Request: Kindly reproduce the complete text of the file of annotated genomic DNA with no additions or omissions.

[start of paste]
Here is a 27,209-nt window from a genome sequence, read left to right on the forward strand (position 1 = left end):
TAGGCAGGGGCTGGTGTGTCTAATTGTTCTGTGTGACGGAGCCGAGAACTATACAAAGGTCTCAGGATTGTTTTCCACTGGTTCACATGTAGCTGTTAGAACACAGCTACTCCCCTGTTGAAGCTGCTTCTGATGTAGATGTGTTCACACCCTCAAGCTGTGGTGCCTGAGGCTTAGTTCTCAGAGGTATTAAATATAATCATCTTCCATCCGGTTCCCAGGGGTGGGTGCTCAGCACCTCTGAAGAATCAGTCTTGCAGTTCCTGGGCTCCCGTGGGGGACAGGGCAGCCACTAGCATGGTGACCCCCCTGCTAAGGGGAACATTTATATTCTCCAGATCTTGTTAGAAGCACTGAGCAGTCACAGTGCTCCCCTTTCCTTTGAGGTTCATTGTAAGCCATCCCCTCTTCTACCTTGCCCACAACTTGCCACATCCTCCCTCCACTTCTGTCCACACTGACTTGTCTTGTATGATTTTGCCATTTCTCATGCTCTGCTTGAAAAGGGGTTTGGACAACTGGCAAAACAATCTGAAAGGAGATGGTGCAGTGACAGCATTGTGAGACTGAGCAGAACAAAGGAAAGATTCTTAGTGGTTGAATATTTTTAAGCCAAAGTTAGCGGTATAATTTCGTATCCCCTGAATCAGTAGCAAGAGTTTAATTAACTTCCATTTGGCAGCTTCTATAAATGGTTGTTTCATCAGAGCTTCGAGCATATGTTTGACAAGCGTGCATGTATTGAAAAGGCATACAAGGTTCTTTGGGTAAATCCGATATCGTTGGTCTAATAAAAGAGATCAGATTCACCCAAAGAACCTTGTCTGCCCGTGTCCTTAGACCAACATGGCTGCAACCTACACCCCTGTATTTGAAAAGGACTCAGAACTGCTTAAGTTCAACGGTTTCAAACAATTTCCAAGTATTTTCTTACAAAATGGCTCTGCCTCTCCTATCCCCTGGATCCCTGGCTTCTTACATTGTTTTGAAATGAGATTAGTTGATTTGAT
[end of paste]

Here is a 27,209-nt window from a genome sequence, read left to right on the forward strand (position 1 = left end):
TAGGCAGGGGCTGGTGTGTCTAATTGTTCTGTGTGACGGAGCCGAGAACTATACAAAGGTCTCAGGATTGTTTTCCACTGGTTCACATGTAGCTGTTAGAACACAGCTACTCCCCTGTTGAAGCTGCTTCTGATGTAGATGTGTTCACACCCTCAAGCTGTGGTGCCTGAGGCTTAGTTCTCAGAGGTATTAAATATAATCATCTTCCATCCGGTTCCCAGGGGTGGGTGCTCAGCACCTCTGAAGAATCAGTCTTGCAGTTCCTGGGCTCCCGTGGGGGACAGGGCAGCCACTAGCATGGTGACCCCCCTGCTAAGGGGAACATTTATATTCTCCAGATCTTGTTAGAAGCACTGAGCAGTCACAGTGCTCCCCTTTCCTTTGAGGTTCATTGTAAGCCATCCCCTCTTCTACCTTGCCCACAACTTGCCACATCCTCCCTCCACTTCTGTCCACACTGACTTGTCTTGTATGATTTTGCCATTTCTCATGCTCTGCTTGAAAAGGGGTTTGGACAACTGGCAAAACAATCTGAAAGGAGATGGTGCAGTGACAGCATTGTGAGACTGAGCAGAACAAAGGAAAGATTCTTAGTGGTTGAATATTTTTAAGCCAAAGTTAGCGGTATAATTTCGTATCCCCTGAATCAGTAGCAAGAGTTTAATTAACTTCCATTTGGCAGCTTCTATAAATGGTTGTTTCATCAGAGCTTCGAGCATATGTTTGACAAGCGTGCATGTATTGAAAAGGCATACAAGGTTCTTTGGGTAAATCCGATATCGTTGGTCTAATAAAAGAGATCAGATTCACCCAAAGAACCTTGTCTGCCCGTGTCCTTAGACCAACATGGCTGCAACCTACACCCCTGTATTTGAAAAGGACTCAGAACTGCTTAAGTTCAACGGTTTCAAACAATTTCCAAGTATTTTCTTACAAAATGGCTCTGCCTCTCCTATCCCCTGGATCCCTGGCTTCTTACATTGTTTTGAAATGAGATTAGTTGATTTGAT